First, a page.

Патент USA US2115846код для вставки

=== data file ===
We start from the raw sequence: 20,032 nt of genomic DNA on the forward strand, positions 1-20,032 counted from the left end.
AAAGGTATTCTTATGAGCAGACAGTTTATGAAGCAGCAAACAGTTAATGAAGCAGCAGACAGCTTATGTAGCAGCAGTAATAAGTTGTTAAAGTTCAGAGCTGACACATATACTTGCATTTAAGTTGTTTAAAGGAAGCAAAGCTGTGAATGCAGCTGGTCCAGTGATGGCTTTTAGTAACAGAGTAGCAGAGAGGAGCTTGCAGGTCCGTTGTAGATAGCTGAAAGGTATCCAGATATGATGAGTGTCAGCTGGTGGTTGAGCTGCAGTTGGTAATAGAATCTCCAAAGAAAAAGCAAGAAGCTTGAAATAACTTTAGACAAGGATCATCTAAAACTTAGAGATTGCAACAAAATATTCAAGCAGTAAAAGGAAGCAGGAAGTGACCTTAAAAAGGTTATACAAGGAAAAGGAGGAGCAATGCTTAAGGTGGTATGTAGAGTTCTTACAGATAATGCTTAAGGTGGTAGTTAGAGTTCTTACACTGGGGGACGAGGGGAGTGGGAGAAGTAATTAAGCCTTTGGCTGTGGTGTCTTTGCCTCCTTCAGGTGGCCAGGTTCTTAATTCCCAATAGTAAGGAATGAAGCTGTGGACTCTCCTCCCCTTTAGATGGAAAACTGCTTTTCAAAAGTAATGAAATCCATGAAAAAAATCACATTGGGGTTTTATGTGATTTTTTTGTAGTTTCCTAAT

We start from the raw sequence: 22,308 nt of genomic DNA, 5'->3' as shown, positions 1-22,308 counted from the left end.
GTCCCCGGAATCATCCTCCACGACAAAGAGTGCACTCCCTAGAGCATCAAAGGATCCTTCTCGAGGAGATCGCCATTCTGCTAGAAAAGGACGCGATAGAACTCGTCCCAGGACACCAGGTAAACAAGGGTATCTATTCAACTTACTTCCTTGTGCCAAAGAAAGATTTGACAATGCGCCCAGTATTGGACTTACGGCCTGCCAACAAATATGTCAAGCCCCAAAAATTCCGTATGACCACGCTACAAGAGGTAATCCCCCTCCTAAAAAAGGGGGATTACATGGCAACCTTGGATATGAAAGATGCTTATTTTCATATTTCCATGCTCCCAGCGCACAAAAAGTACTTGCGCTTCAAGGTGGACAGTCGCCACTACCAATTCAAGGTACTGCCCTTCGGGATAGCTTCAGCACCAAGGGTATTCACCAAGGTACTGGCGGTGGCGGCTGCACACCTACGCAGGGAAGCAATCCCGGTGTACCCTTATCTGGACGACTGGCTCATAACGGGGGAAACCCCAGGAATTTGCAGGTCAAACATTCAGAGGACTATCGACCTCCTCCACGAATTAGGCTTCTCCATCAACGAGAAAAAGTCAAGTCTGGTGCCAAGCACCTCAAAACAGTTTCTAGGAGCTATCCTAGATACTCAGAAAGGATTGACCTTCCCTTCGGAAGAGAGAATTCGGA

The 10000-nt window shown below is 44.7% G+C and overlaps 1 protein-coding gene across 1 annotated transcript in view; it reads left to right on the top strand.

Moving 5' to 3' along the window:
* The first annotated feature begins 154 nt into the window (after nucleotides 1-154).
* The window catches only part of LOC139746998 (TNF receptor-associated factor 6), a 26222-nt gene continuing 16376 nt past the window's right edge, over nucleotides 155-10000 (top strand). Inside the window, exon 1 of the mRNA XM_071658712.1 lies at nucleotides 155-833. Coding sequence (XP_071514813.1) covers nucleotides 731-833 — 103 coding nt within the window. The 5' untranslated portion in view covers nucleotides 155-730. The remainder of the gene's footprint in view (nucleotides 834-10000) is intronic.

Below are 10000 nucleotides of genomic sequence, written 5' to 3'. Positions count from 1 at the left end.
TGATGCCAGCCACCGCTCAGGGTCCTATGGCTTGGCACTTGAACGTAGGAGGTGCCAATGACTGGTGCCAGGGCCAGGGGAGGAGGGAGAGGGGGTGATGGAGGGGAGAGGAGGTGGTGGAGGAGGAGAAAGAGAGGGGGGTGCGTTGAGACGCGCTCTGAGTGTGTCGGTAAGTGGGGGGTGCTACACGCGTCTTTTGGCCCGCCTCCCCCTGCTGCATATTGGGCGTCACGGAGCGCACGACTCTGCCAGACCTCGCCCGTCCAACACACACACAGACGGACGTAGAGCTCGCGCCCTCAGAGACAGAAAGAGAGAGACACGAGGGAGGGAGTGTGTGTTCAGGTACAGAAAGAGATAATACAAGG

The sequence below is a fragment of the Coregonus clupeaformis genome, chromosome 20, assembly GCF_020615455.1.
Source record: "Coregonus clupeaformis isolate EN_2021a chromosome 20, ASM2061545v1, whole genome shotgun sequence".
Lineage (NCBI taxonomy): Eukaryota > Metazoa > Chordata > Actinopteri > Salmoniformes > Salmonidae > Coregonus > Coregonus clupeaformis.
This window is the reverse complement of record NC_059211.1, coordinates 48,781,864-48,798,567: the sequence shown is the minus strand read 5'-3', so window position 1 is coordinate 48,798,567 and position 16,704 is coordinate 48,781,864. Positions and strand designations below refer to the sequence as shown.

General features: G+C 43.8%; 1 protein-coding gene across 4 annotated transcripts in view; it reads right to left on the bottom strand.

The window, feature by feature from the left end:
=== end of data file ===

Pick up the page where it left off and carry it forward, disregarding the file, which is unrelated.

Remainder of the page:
May 3, 1938. 2,115,846 P. K. FROLICH PROCESS FOR OBTAINING VALUABLE PRODUCTS FROM PETROIJEUIVIv RESIDUES Filed March 17, 1933 ‘MN. g6iv Kw7§_JMMMmm :25; 4 NM“ _ _. . _ . _ __ _ _ _ . __ _ _ NMQ,M). I Patented May 3,' 193.8 ‘2,115,846 ‘UNITED STATES PATIENT: OFFICE‘ 2,115,846 . PROCESS FOR OBTAINING VALUABLE PROD UCTS FROM PETROLEUM RESIDUES - Per K. Frolich, Roselle, N. J ., asslgnor to Standard Oil Development Company, a corporation of .3 Delaware Application March 17, 1933, Serial No. 661,202 6 Claims. (Cl. 196-13) This invention relates to petroleum residues, and more particularly is concerned with a method for obtaining valuable products .therefrom. By the term “petroleum residues” is meant not only that portion of petroleum which remains 5 after all motor fuel and lubricating fractions have been removed, but also the residues remaining after vaporizable products have been distilled from heavy petroleum oils subjected to cracking ill or destructive hydrogenation. These residues ' are usually black in color and in such form are not particularly adapted to any purpose other than for use as fuel. The present invention provides a method for , recovering from such residues hard pitches useful as substitutes for gilsonite, waxes of higher. melt-' ing point than those ordinarily obtained from petroleum fractions by the usual dewaxing meth ods. and oily fractions of extremely high vis cosity useful for blending with lighter oils or for other purposes for which a highly viscous oil is needed. . 7 -It will be understood that the nature of the products obtained from any particular residue will depend to a large extent upon the type of crude from which the residue is derived. The invention will be fully understood from the following description read with reference to the accompanying drawing which is a semi-dia grammatic view in sectional elevation of a type of apparatus suitable for carrying out the process. Referring to the drawing, numeral l designates a supply tank of the petroleum residue to be treated. Pump 2 draws residue from tank 8 through line 3 and forces it through line 4 into C: (A a mixing device 5 which may be of the orifice‘ type shown or any other suitable type. Numeral '6 designates a supply tank of the solvent to be used in the process. This solvent comprises a 4 light hydrocarbon such as propane, butane, iso butane or mixtures of these. For convenience in description the solvent may be considered to be butane. It will be understood that pressure is maintained su?icient to retain the butane in liquid phase at the temperature of working. Pump 1 draws butane from tank 6 through line 8 and forces it through line 5 and a heating means I0 into line 4 where it passes with the resi due into and through mixer 5. From mixer vl5, the mixture of residue and butane flows through line ll into a settling tank l2 wherein a precipi tate of hard pitch thrown out of the residue by the butane is allowed to settle and is drawn off through line I3. ' The supernatant liquid above is removed from settling tank l2 through line l3 and is forced by pump‘ I4 into and through a heating means l5 wherein the mixture is heated to a temperature through line l6 into- a. second settling tank H; which may be substantially similar to tank l2. The heating of the mixture causes it to separate into two liquid layers. These layers are separated in tank ii and the bottom layer is removed therefrom and returned through line l9 to the stream entering mixing device 5. The top layer in settling tank I‘! is removed therefrom by line 20 and is discharged into a chiller 2i wherein the mixture is chilled to a 10 temperature at which wax is caused to precipi tate. The chilling may be accomplished by ex ternal means, but is more conveniently accom plished by evaporating a portion of the butane which causes a substantial reduction in temper ature. The evaporated butane passes out, of the chiller through line 22, flows through a con denser 23 and thence is returned by line 24 to butane supply tank 3. ' a The mixture in chiller 2| which contains precip 20 itated wax is withdrawn through line 25 and is v forwarded to a wax separation means such as ?lter press 23, for example, wherein the wax is separated from the solution. The ?ltrate com-, prising butane and heavy oil is removed ‘from 25 the ?lter press through line 21 and may there after be introduced into a distillation means (not shown) wherein the butane may be separated from the heavy oil and may be thereafter con densed and returned to the butane supply tank '6. 30 The wax removed by ?lter press 26 is re moved through line 28, is passed through a heat ing means 29 and is then drawn by pump 30, through line 3| and forced through line 32 into a mixing device 33 wherein it may be mixed with 35 hot butane supplied thereto by means of line 34. The solution of wax in hot butane is then passed through a Contact‘ ?ltration means 35. The fil trate flows through line 36 into a distillation means 31 wherein the butane is removed._ The 40 puri?ed wax is withdrawn from the still through line 33. The evaporated butane passes out of the‘ still through line 39, is condensed in con denser lll and is returned to butane supply'tank 6 through line ll. 45 In the operation of the process, the residue is preferably treated at or above its melting point. This temperature naturally depends upon the particular residue selected for treatment but in general will vary between say 200 and 300° F. 50 The solvent used must be one that may be re tained in liquid phase at this temperature. Bu tane and iso-butane are the most satisfactory solvents for most‘ residues, although petroleum ether or mixtures of butane or propane with pe 55 troleum ether may also be used with satisfactory ' results. The proportion of solvent to residue may .vary higher than that of the mixture entering‘ settling from 5 to 10 volumes for each volume of residue, 60 tank It’. From heater IS the mixture ?ows ‘ but ratios of '6 to 8 to 1 are preferred. 7 2,115,846 The temperature- maintained-‘in. the. ?rstex method "of separating the wax from the heavy oil traction in which a hardpitch-is thrown out, is subject to wide variation depending upon the _-may be from 200 to 250° F. Inthe; second ex melting point, degree of purity and quantity of traction with butane wherein the remaining mix wax sought to-be obtained. ture is separated into two liquid layers the tem-. perature should be from 50 to 75° F. higher, say between 250 and 330° F. It will be understood that‘ as the solvent is heated its density ‘decreases - and its solvent power for the heavier constituents. of the residue also decreas The pressure necessary to maintain the solvent ‘ in liquid phaseat vthe temperature of working The puri?ed hard-wax is extremely tough and -_hard and is similar to a high melting point bees wax. .It resembles a blend of ceresin and car‘ nauba-wax and may be used with very satisfac tory results in floor. polishes and waxes. . The viscous oil obtained is especially useful as 10 a blendingagent for lighter lubricating oils and is found to increase markedly the viscosity index will, in the case of butane, vary between 'say 15 of such oils.‘ > ' and 35 atmospheres, although it will be under-' v This invention is not limited by any theory of v 16 stood thatthe lighter the solvent selected the ‘the mechanism of the reactions nor by any de 15 higher the required pressure will be. tails which‘ have been given merely for’illustra The following example of the treatment ac tive purposes, but is limited only. in and by the cording to the present process of a residue de following claims in which I wish to claim all ‘ rived from a Sumatra crude will illustrate the practical use of the-process and will show the types of valuable'products that may be obtained thereby. It should be understood; however, that novelty inherent in the process. Iclaim: ' ' ' _ l.'_The method of obtaining valuable products 20 the process is not limited to treatment of residues from‘ petroleum residues which comprises dilut . ing the residue at. a temperature of at least 200° obtained‘ from Sumatra crudes. several volumes of lique?ed butane, re One ‘volume of pitch bottoms-derivedffrom -'F_.5with' ‘Talang Akar~ (Sumatra) crude is mixedgwithfQ. ~‘ moving a hard pitchy material thereby caused to precipitate, heating the remaining solution to a . volumes of butane‘.v The mixture is heated in a temperature about 50° F. higher whereby the 1 closed bomb to.248“-’ F. under pressure of 19 v'at_-.. solution'is caused to separate into two liquid lay ,mospheres. . A hard pitch is thrown out and this ' ers, removing the bottom layer, chilling the top is drawn off from thebomb.v I The remaining solution is‘ then “heated further .2 1 layer to a temperature at which vwax is caused to 30 to 293-302‘ F. pressure being increased to‘ about precipitate, removing'the wax so precipitated and 29 atmospheres. The solution is thereby caused recovering a heavy oil from the ?ltrate. ‘2. Process for obtaining hard pitch, wax of to separate into two'liquid layers. The bottom high melting point and oil of high viscosity from layer is removed and is added to fresh residue . ' . pitchbottoms derived from a Talang Akar crude 35 “used for the next treatment. ' 40 which comprises diluting the pitch bottoms with The top layer is then chilled to about 32°‘ F. '6‘to 8 volumes of butane at a temperature be and is ?ltered at this temperature.‘ The-waxob- I tween 200 andv 250° F. and under pressure suf tained has a melting pointof 186° F.‘ The'?ltrate is distilled in order to remove the ‘ ‘?cient toretain the butane in liquid phase, re butane and a highly viscous: oilof 95° F. pour moving a hardpitch which does not dissolve, heating the remaining solution to a temperature point'is‘ obtained. . . ' » The yields of hard pitch, high melting. point of about 300° F. whereby it is caused to separate wax and heavy oil obtained based-on the original into two liquid layers, removing the bottom layer and returning it to be treated with additional ~46 pitch bottoms are as follows: Per cent Hard pitch ______________________ __~____ __ 41.3 Wax, 186° F. M. P _____________________ __ 14.8 50 Heavy oil ______________________________ __ 41.7 ing solution. The wax obtained above is redissolved in 3 volumes of butane and percolated through a clay at 212° F. A puri?ed wax of 2% Robinson color 3. Process according to claim 2 in which the wax is further puri?ed by redissolving in several volumes of hot butane, percolating the solution through a bed of clay, and ?nally chilling the per colated solution and removing the butane there from. 4. Process according to claim 2 in which the and melting point of 188° F. is obtained. . The heavy oil is puri?ed by percolation through 55 clay, and thereafter has the following inspection: Gravity, A. P. I_____' ___________ __ 16l/2° Saybolt viscosity @ 210° F _____ __ 1373 seconds Pour point _____________________ _. 85° F. 60 fresh residue, chilling the top ‘layer to a tem 45 perature of at least 32°‘ F., removing the high melting point wax so caused to precipitate, and recovering a highly viscous oil from the remain Conradson carbon _______________ _. 4.9% The hard pitch obtained in the ?rst extraction has a ?ash point above about 500° F. and is solid at normal temperatures. It is similar in proper ties to gilsonite #2 and may be used in asphalt 65 paints, pipe coatings, as a hardening agent for other asphalts and for all-other purposes for which gilsonite #2 is used with equivalent and in some cases better results. ' Various modi?cations of the process may be 70 made as will be understood. For example, in place of decreasing the density of the solvent in the second extraction step by increasing thetem perature, the same eifect can be obtained by add ing a lighter solvent such as propane or ethane 76 and keeping the temperature the same. Also, the highly viscous oil is further puri?ed by percola tion through a bed of clay. 5. Process according to claim 1 in which the residue is diluted with from 6 to 8 volumes of butane per volume of residue. 6. The method of obtaining valuable products from normally solid petroleum residues which comprises diluting the residue with a light by drccarbon at a temperature above the melting point of the residue, removing hard pitchy mate rial remaining undissolved, reducing the density of the light hydrocarbon solvent in the remaining solution by raising the temperature whereby the solution is caused to separate into two liquid lay 70 ers, removing the bottom layer, chilling the top layer to a wax separation temperature, recovering the wax so precipitated and ‘removing the light hydrocarbons from the remaining liquid. PER K. FROLICH.